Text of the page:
Year 4: Living things and their habitats
This list consists of lesson plans, activities and video clips to support the teaching of All Living Things at Year Four. It contains tips on using the resources, suggestions for further use and background subject knowledge. Possible misconceptions are highlighted so that teachers may plan lessons to facilitate correct conceptual understanding. Designed to support the new curriculum programme of study it aims to cover many of the requirements for knowledge and understanding and working scientifically. The statutory requirements are that children are taught to:
• recognise that living things can be grouped in a variety of ways
• explore and use classification keys to help group, identify and name a variety of living things in their local and wider environment
• recognise that environments can change and that this can sometimes pose dangers to living things.
Visit the primary science webpage to access all lists: www.nationalstemcentre.org.uk/primaryscience
Links and Resources
The Classification pack contains a wealth of activities and games which develop children's understanding of how living things are classified based on specific characteristics.
The 'Sort and Share' activity on page 15 leads well into a discussion about how scientists categorise and identify plants and animals. They may then go on to 'Classify their classmates' and 'Crazy creatures in the activities which follow.
Using the outdoors is always a great way of getting children excited about learning. Hunt for small invertebrates in the school grounds or local environment. Soft, dry paintbrushes and small petrie dishes are great for collecting smaller creatures from leaves or under logs, or get the pooters out, they are probably hiding in your resource room! Allow children to work scientifically collecting and observing minibeasts, including looking at mouthparts and feeding. This topic could link creatively to art and literacy by making models of minibeasts, shadow puppets and performing a 'bug play'.
There are excellent electron micrographs of insect mouthparts, which children could group according to how they think a minibeast feeds. This activity is detailed from page 11.
A Key Stage Three resource which can be used at Key Stage Two to classify animals. Children find classification difficult and need first to practise sorting and grouping animals in different ways which will help them see the basis from which scientists classify animals. Let children work in small groups with sets of cards showing a variety of animals and ask them to sort them in a variety of ways. They will naturally sort them into groups such as: large and small animals, those that live on land, air sea, the number of legs they have, if they have fur, feathers, scales. These groupings will help children see how scientists use similarities and differences as a basis for organising animals. They may then sort them into the major groups.
Children often think that there are no new species and that we know all the animals on Earth. This resource helps them see that new species are still being discovered and could lead on to researching other newly discovered species. Identifying the nine newly discovered amphibian species using a simple dichotomous key shows them that keys are a useful scientific tool, whilst showing them how keys work. This could lead onto then having a go at creating their own classification keys by identifying key features that differentiate species. A good idea is to start with 4 animals and increase the number when children feel more confident with this.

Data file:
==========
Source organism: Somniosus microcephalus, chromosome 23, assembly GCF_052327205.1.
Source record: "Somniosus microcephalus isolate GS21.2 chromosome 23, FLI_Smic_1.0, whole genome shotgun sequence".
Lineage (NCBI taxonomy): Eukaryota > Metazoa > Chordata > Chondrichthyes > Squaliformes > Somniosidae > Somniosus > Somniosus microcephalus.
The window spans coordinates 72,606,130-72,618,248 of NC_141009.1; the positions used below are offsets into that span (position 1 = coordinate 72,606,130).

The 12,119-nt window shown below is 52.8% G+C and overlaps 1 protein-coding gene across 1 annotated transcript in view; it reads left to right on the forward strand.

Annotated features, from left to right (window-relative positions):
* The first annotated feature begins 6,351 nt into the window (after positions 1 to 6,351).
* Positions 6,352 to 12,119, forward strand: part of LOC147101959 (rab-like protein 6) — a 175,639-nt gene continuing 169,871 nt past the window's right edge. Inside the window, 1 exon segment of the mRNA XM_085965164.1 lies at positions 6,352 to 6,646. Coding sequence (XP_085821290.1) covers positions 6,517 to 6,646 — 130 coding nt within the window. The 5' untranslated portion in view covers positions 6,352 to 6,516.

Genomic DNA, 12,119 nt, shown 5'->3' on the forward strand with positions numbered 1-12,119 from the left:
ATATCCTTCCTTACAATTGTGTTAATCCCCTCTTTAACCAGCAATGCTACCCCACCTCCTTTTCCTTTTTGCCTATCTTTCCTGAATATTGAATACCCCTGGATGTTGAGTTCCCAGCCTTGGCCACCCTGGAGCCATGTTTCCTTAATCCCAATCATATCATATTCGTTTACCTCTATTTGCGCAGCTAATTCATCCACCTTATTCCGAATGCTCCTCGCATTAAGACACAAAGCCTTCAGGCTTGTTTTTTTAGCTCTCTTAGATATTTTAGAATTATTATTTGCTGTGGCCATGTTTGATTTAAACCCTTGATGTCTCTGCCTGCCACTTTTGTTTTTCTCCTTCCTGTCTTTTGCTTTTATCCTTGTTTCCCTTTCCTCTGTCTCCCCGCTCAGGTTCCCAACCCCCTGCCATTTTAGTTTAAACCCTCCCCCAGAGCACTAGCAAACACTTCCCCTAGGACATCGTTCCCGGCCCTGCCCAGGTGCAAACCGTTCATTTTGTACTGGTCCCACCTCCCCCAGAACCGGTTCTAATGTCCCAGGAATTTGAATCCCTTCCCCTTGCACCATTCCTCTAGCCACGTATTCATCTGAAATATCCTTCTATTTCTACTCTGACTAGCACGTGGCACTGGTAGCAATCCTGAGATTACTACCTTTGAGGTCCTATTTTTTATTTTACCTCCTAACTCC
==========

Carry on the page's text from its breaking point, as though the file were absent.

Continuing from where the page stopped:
Looking at plants and animals in different habitats helps children explore the diversity of life on the planet. Use the key on page 10 to look at the observable features of creatures found in the sea and identify them. The classification game, on page 8 of the pupil worksheet, is a fun way for children to identify animals by asking questions about them. It helps children see how animals are classified.
Children may think that any change to the environment has a negative impact whereas it may offer an opportunity for another species. Try this pond dipping activity to gather plants and small animals and then to identify them using the helpful guides. The water quality of the pond may be assessed from the presence of certain plants and animals. This activity is great for showing children that identifying plants and animals is a useful activity which can tell us more about the environment. It also helps them to recognise that environments can change and this sometimes poses a threat to living things. As the water quality changes some species may decrease whereas other species which are more tolerant to polluted water will increase.
What is the common link between chocolate biscuits and orangutans? Find out by looking at rainforests in Sumatra and how deforestation has occurred in order to grow oil palm plantations and how this has affected orangutans. They name oils found in different foods and think about where they come from, then identify foods that contain palm oil. They also consider the effect of so much palm oil in the foods readily available to us.
This resource looks at the importance of bees as pollinators and explores some of the threats they face. The activities are based around the work of ‘real world’ scientists in organisations such as Fera. Activities include:
- Pollination roleplay
- Finding out what's killing our bees?
- Find out the job of a scientist at the Bee Unit in Fera, where observing and classifying are key skills used in identifying insect pests.
- Children sort themselves, objects and insects into various groups based on different criteria.